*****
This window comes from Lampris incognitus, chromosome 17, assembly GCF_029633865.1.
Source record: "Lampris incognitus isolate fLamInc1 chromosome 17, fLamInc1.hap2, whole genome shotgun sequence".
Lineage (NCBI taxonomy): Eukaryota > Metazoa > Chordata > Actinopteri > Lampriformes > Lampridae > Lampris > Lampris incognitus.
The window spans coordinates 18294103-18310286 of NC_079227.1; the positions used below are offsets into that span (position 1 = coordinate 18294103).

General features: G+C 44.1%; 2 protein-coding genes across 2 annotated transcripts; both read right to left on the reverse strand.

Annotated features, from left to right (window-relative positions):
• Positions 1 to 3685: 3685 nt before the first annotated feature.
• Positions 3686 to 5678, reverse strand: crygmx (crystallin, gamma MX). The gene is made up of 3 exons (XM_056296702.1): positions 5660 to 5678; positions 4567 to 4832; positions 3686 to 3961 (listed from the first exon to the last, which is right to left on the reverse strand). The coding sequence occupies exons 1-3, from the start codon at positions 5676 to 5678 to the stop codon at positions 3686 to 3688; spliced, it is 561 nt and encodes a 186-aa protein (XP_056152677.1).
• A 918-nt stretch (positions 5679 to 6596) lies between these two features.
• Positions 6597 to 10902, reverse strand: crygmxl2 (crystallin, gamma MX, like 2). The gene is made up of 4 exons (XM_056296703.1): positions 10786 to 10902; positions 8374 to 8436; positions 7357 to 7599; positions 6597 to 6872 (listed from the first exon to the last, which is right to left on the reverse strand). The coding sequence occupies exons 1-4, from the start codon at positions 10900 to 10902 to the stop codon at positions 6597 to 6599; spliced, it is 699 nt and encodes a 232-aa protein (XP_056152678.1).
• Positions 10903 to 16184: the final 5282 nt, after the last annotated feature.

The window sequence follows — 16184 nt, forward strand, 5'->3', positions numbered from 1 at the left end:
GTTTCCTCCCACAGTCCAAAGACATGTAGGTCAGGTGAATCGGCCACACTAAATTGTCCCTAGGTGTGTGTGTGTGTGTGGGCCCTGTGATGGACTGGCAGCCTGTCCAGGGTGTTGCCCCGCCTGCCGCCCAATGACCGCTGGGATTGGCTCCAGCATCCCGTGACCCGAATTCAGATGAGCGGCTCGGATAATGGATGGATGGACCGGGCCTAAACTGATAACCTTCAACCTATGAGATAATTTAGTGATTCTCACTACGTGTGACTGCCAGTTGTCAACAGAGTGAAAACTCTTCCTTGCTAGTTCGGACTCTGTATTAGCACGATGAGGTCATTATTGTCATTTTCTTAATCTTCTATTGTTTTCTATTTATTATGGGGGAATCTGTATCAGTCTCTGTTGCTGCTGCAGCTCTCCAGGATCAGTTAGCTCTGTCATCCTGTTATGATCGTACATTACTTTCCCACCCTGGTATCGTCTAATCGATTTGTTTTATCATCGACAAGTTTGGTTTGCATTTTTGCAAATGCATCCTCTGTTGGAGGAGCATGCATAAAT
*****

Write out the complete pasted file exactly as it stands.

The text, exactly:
This window comes from Lampris incognitus, chromosome 17, assembly GCF_029633865.1.
Source record: "Lampris incognitus isolate fLamInc1 chromosome 17, fLamInc1.hap2, whole genome shotgun sequence".
Lineage (NCBI taxonomy): Eukaryota > Metazoa > Chordata > Actinopteri > Lampriformes > Lampridae > Lampris > Lampris incognitus.
The window spans coordinates 18294103-18310286 of NC_079227.1; the positions used below are offsets into that span (position 1 = coordinate 18294103).

General features: G+C 44.1%; 2 protein-coding genes across 2 annotated transcripts; both read right to left on the reverse strand.

Annotated features, from left to right (window-relative positions):
• Positions 1 to 3685: 3685 nt before the first annotated feature.
• Positions 3686 to 5678, reverse strand: crygmx (crystallin, gamma MX). The gene is made up of 3 exons (XM_056296702.1): positions 5660 to 5678; positions 4567 to 4832; positions 3686 to 3961 (listed from the first exon to the last, which is right to left on the reverse strand). The coding sequence occupies exons 1-3, from the start codon at positions 5676 to 5678 to the stop codon at positions 3686 to 3688; spliced, it is 561 nt and encodes a 186-aa protein (XP_056152677.1).
• A 918-nt stretch (positions 5679 to 6596) lies between these two features.
• Positions 6597 to 10902, reverse strand: crygmxl2 (crystallin, gamma MX, like 2). The gene is made up of 4 exons (XM_056296703.1): positions 10786 to 10902; positions 8374 to 8436; positions 7357 to 7599; positions 6597 to 6872 (listed from the first exon to the last, which is right to left on the reverse strand). The coding sequence occupies exons 1-4, from the start codon at positions 10900 to 10902 to the stop codon at positions 6597 to 6599; spliced, it is 699 nt and encodes a 232-aa protein (XP_056152678.1).
• Positions 10903 to 16184: the final 5282 nt, after the last annotated feature.

The window sequence follows — 16184 nt, forward strand, 5'->3', positions numbered from 1 at the left end:
GTTTCCTCCCACAGTCCAAAGACATGTAGGTCAGGTGAATCGGCCACACTAAATTGTCCCTAGGTGTGTGTGTGTGTGTGGGCCCTGTGATGGACTGGCAGCCTGTCCAGGGTGTTGCCCCGCCTGCCGCCCAATGACCGCTGGGATTGGCTCCAGCATCCCGTGACCCGAATTCAGATGAGCGGCTCGGATAATGGATGGATGGACCGGGCCTAAACTGATAACCTTCAACCTATGAGATAATTTAGTGATTCTCACTACGTGTGACTGCCAGTTGTCAACAGAGTGAAAACTCTTCCTTGCTAGTTCGGACTCTGTATTAGCACGATGAGGTCATTATTGTCATTTTCTTAATCTTCTATTGTTTTCTATTTATTATGGGGGAATCTGTATCAGTCTCTGTTGCTGCTGCAGCTCTCCAGGATCAGTTAGCTCTGTCATCCTGTTATGATCGTACATTACTTTCCCACCCTGGTATCGTCTAATCGATTTGTTTTATCATCGACAAGTTTGGTTTGCATTTTTGCAAATGCATCCTCTGTTGGAGGAGCATGCATAAAT